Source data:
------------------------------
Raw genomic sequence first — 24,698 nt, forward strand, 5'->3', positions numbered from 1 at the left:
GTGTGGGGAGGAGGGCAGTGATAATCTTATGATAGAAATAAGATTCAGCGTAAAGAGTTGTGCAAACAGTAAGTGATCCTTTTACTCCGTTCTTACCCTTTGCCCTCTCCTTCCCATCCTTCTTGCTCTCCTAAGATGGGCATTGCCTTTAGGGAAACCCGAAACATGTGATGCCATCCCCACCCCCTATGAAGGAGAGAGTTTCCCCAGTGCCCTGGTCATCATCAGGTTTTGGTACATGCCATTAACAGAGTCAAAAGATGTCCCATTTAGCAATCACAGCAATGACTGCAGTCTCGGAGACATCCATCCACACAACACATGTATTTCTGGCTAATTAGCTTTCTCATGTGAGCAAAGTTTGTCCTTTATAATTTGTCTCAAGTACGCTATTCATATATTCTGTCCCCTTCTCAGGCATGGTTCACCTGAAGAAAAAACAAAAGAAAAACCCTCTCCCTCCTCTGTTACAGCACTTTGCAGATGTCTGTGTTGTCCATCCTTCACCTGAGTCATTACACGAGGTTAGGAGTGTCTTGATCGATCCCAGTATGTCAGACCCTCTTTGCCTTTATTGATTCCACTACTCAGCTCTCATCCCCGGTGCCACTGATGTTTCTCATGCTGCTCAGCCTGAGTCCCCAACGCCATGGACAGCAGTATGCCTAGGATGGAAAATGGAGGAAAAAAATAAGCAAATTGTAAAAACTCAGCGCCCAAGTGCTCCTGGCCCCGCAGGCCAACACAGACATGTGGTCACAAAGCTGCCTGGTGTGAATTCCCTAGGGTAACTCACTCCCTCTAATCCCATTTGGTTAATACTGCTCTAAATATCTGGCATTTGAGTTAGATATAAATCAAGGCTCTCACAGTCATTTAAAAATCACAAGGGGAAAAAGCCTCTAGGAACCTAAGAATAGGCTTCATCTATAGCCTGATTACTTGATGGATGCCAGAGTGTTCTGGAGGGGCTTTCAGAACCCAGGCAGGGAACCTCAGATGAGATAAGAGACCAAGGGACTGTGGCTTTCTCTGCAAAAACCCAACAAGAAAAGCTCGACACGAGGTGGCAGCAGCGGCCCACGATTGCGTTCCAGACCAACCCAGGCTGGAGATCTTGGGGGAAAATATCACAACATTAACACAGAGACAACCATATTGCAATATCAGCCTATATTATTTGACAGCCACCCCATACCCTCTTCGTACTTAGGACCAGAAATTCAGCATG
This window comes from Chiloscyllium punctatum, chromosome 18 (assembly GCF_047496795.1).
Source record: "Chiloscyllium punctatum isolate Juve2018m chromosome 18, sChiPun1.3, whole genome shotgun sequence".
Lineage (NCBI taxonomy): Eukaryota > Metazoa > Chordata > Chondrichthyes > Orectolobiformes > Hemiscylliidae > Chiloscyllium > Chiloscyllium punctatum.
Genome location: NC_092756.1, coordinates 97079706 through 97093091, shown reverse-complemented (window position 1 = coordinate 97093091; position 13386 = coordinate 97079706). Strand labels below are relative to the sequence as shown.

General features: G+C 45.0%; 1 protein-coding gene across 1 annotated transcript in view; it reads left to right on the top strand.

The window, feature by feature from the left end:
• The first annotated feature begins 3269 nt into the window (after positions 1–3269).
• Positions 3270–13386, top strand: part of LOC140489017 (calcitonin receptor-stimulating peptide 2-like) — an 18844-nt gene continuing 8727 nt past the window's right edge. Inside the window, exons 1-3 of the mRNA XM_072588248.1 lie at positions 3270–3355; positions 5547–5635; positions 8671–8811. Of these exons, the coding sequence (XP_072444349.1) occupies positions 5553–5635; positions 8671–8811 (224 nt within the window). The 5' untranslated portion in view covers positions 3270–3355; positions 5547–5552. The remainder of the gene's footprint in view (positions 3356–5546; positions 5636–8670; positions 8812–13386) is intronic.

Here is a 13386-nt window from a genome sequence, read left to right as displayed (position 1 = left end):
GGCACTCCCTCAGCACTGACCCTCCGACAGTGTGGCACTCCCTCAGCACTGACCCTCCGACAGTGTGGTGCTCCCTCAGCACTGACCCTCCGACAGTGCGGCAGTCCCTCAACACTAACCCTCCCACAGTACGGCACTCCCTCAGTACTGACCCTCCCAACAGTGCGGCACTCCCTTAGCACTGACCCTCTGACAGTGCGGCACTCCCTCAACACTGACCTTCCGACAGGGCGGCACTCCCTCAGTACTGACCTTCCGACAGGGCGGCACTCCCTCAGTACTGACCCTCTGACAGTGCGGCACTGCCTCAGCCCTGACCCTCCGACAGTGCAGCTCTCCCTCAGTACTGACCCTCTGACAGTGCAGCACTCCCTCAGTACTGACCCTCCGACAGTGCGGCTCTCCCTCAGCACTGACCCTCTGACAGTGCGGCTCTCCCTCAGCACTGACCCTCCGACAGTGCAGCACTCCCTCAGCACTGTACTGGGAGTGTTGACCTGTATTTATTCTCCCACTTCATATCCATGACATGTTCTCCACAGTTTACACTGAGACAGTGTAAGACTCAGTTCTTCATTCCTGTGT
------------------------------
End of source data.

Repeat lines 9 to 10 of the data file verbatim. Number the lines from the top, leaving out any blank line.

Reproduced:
• The first annotated feature begins 3269 nt into the window (after positions 1–3269).
• Positions 3270–13386, top strand: part of LOC140489017 (calcitonin receptor-stimulating peptide 2-like) — an 18844-nt gene continuing 8727 nt past the window's right edge. Inside the window, exons 1-3 of the mRNA XM_072588248.1 lie at positions 3270–3355; positions 5547–5635; positions 8671–8811. Of these exons, the coding sequence (XP_072444349.1) occupies positions 5553–5635; positions 8671–8811 (224 nt within the window). The 5' untranslated portion in view covers positions 3270–3355; positions 5547–5552. The remainder of the gene's footprint in view (positions 3356–5546; positions 5636–8670; positions 8812–13386) is intronic.